Mosaic begat Netscape, one of the big players of the 90's. Microsoft introduced Internet Explorer to counter Netscape. Soon, other companies/developers started producing their own web browsers, each with more "bells and whistles" than the next. With more capabilities came more headaches for HTML writers: varying adherence to coding standards. Some pages would work well on some browsers but not at all on others. Some pages would be viewable on all browser but would not look the same throughout. For designers, many of whom were transitioning from the print world, this was crazy making! And very costly; a client wanting the most effective web coverage needed the HTML coders to write a version of the page for each browser and use "browser sniffing" technology to send the correct version to the visitor.

A growing number of designer/coders encouraged a form of "push-back," making sure they wrote "standards compliant code." The rational behind this movement was if only one standard of HTML was used by all authors, the web browser manufacturers/developers would eventually fall into place and produce "standards compliant web browsers." To varying degrees of success, many of today's web browsers support web standards. One way to judge your web browser is to have it take the Acid3 Test.

Some common web browsers in use today include:

  • Microsoft's Internet Explorer for Windows
  • Firefox, a descendant of Netscape, for most platforms
  • Safari, an Apple product with a version for Windows as well as the Mac
  • SeaMonkey, another descendant of Netscape which also includes email and authoring capabilities
  • Opera
  • Chrome, by Google

This list only contains a few choices, there are many many more!

Definitions, Acronyms, and Links

TCP/IP
TCP/IP stands for Transmission Control Protocol/Internet Protocol; the two protocols together are known as the Internet Protocol Suite[2]. I think of TCP/IP as similar to the stoplights and traffic signs which we agree to follow when driving the network of roads to our destinations. Without traffic control, we'd never be able to get around traffic jams!
HTTP
Hypertext Transfer Protocol - protocol used for requesting/transmitting web pages
HTML
Hypertext Markup Language - markup language used for the structure of the web page data into web page elements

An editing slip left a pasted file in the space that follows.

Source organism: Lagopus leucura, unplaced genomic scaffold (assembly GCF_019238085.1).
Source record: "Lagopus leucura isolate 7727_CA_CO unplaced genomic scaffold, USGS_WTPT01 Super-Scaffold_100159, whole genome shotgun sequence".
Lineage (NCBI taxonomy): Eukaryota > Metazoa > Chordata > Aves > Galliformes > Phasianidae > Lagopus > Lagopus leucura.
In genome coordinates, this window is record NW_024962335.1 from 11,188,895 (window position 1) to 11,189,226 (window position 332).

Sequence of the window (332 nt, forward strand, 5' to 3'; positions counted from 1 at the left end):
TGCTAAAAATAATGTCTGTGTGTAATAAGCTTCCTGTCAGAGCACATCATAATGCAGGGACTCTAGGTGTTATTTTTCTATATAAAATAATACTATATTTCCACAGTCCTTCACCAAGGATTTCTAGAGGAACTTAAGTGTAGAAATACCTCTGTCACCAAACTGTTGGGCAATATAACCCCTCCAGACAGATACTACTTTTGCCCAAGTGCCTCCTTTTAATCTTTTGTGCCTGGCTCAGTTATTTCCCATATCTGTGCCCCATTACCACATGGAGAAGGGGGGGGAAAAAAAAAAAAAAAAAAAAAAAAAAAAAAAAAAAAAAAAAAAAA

CSS
Cascading Style Sheet - a listing of styles that controls the appearance of a web page and its elements
 
URI
Uniform Resource Identifier
URL
Universal Resource Locator - related to URI, the location and type of transfer for a resource

Some Links

Internet Society - Histories of the Internet
http://www.isoc.org/internet/history/
PBS Nerds 2.0.1
Timeline of the Internet
http://www.pbs.org/opb/nerds2.0.1/timeline/
World Wide Web Consortium (W3C)
Where the web standards are kept and improved, an ongoing project
http://www.w3.org/

Some Videos

History of the Internet
http://www.youtube.com/watch?v=9hIQjrMHTv4
The Internet Explained
http://www.youtube.com/watch?v=qv0XCaUkfNk
HOW THE INTERNET WORKS. What to know
http://www.youtube.com/watch?v=5j9WfPoSl0U
Tim Berners-Lee (M.I.T.), father of the World Wide Web...
http://www.youtube.com/watch?v=Jev2Um-4_TQ
World Wide Web in Plain English
http://www.youtube.com/watch?v=wZoMbBzqxyc

[1],[4]Wikipedia, "Internet."
http://en.wikipedia.org/wiki/Internet (accessed 8-17-2010).

[2]Wikipedia, "Internet Protocol Suite."
http://en.wikipedia.org/wiki/Internet_Protocol_Suite (accessed 8-17-2010).

[3]Mikkelson, Barbara and David. "Internet of Lies."
http://www.snopes.com/quotes/internet.asp (accessed 8-19-2010).

[5]Shannon, Ross. "The History of the Net."
http://www.yourhtmlsource.com/starthere/historyofthenet.html (accessed 8-25-2010).

[6]Barry M. Leiner, Vinton G. Cerf, David D. Clark, Robert E. Kahn, Leonard Kleinrock, Daniel C. Lynch, Jon Postel, Larry G. Roberts, Stephen Wolff, "A Brief History of the Internet."
http://www.isoc.org/internet/history/brief.shtml (accessed 8-25-2010).

[7]Wikipedia, "World Wide Web."
http://en.wikipedia.org/wiki/World_Wide_Web (accessed 8-29-2010).

[8]Wikipedia, "Mosaic (Web Browser)."
http://en.wikipedia.org/wiki/Mosaic_%28web_browser%29 (accessed 8-29-2010).